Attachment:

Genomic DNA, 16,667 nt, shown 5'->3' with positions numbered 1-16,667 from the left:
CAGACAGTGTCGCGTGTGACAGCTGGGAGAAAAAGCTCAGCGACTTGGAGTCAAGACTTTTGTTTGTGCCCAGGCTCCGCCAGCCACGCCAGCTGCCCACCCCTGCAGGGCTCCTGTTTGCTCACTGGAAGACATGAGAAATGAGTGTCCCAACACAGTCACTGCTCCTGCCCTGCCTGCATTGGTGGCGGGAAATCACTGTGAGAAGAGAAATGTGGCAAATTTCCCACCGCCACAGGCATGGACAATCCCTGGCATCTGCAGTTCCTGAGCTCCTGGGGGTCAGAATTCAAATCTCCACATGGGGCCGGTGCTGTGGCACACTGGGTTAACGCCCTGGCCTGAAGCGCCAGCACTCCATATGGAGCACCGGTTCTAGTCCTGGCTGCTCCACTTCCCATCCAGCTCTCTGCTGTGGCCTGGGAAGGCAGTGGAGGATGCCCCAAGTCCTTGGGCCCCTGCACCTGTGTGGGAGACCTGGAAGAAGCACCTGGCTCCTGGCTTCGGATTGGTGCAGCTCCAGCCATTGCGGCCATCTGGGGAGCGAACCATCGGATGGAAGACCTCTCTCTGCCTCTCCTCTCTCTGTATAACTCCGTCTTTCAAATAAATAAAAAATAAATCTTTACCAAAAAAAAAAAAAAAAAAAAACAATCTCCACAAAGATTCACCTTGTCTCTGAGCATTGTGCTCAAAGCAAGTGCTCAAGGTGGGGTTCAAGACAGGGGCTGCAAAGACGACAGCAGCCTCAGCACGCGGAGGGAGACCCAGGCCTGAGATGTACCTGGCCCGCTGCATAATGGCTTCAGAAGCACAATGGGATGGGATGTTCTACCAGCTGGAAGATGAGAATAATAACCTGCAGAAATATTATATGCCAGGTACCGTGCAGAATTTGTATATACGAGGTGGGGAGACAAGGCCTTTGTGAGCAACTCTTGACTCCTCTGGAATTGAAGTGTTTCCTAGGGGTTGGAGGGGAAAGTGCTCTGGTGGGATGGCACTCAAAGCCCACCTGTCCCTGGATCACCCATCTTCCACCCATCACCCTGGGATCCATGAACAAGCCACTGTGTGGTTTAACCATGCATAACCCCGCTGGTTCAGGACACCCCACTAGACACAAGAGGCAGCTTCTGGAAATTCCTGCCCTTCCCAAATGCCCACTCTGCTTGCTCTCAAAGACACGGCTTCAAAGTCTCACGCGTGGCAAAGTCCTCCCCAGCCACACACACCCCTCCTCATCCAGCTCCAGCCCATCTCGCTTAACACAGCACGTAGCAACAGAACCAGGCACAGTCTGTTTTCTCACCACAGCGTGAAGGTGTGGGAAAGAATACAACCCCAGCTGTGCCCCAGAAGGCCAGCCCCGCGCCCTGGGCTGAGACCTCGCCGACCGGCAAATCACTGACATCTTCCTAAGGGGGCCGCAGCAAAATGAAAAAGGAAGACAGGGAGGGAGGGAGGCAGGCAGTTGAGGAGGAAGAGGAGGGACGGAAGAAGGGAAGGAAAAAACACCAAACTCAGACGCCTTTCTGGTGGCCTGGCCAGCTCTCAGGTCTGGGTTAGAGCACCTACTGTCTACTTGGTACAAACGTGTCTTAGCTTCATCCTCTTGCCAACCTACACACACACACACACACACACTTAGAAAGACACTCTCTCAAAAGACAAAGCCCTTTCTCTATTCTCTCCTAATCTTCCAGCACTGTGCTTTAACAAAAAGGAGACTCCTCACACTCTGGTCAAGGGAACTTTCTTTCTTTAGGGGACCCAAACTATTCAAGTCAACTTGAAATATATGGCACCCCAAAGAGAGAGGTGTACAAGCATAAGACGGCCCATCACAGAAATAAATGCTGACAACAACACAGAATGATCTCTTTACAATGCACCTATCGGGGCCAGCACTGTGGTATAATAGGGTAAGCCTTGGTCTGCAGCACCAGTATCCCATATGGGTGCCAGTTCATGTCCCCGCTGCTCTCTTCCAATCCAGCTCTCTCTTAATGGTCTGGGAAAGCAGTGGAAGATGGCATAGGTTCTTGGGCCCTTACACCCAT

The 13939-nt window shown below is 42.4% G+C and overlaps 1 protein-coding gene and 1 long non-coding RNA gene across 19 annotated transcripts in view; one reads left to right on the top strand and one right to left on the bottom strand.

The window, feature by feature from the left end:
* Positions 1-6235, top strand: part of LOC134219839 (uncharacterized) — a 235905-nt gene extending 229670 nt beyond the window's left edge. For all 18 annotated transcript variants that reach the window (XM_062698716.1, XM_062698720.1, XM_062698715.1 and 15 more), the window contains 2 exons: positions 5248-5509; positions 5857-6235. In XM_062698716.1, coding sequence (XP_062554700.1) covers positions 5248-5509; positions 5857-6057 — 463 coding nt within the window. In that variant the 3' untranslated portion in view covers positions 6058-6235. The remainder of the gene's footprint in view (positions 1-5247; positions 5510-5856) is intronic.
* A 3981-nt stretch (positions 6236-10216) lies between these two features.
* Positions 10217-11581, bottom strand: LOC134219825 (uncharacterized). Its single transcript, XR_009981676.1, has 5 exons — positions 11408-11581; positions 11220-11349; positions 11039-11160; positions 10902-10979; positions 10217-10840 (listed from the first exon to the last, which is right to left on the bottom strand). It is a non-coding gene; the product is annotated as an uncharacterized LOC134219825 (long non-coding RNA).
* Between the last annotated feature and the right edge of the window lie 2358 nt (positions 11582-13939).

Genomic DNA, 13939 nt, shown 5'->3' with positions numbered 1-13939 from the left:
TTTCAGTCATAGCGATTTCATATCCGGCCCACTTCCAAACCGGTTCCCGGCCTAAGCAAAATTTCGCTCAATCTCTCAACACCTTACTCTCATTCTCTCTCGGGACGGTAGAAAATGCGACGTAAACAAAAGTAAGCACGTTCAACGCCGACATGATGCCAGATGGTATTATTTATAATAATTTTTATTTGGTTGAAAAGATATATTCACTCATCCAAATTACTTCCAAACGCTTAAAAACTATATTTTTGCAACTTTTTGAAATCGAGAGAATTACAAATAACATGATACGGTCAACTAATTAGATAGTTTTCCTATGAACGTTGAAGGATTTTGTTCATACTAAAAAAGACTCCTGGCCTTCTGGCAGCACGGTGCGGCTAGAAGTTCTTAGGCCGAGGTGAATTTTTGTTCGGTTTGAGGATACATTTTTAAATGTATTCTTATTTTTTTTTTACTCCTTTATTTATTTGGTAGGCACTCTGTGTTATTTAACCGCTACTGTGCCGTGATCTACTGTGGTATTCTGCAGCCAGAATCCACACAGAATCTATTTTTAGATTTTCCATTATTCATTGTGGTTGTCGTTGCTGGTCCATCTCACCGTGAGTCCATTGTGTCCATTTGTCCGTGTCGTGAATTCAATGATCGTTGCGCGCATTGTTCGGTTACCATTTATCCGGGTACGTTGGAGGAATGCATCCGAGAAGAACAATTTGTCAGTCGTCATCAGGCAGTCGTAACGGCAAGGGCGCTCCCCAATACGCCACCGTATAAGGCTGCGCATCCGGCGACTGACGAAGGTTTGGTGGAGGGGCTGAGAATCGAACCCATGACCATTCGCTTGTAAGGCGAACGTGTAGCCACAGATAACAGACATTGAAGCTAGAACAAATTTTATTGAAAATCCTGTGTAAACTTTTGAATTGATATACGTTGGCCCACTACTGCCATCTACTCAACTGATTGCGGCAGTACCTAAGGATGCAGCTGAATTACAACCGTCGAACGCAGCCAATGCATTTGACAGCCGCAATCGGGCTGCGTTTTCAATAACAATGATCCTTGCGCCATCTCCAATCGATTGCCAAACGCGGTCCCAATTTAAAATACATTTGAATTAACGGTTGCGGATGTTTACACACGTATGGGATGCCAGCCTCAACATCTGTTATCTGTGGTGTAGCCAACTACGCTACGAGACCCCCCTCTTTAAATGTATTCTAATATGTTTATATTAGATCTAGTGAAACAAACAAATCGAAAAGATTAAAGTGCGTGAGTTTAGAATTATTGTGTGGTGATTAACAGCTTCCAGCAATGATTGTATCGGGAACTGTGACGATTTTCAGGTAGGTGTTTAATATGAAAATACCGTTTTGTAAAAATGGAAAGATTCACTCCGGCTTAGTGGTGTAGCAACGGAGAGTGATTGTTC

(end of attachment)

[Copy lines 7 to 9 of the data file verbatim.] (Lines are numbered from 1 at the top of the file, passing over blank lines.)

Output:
* Positions 10217-11581, bottom strand: LOC134219825 (uncharacterized). Its single transcript, XR_009981676.1, has 5 exons — positions 11408-11581; positions 11220-11349; positions 11039-11160; positions 10902-10979; positions 10217-10840 (listed from the first exon to the last, which is right to left on the bottom strand). It is a non-coding gene; the product is annotated as an uncharacterized LOC134219825 (long non-coding RNA).
* Between the last annotated feature and the right edge of the window lie 2358 nt (positions 11582-13939).

Genomic DNA, 13939 nt, shown 5'->3' with positions numbered 1-13939 from the left: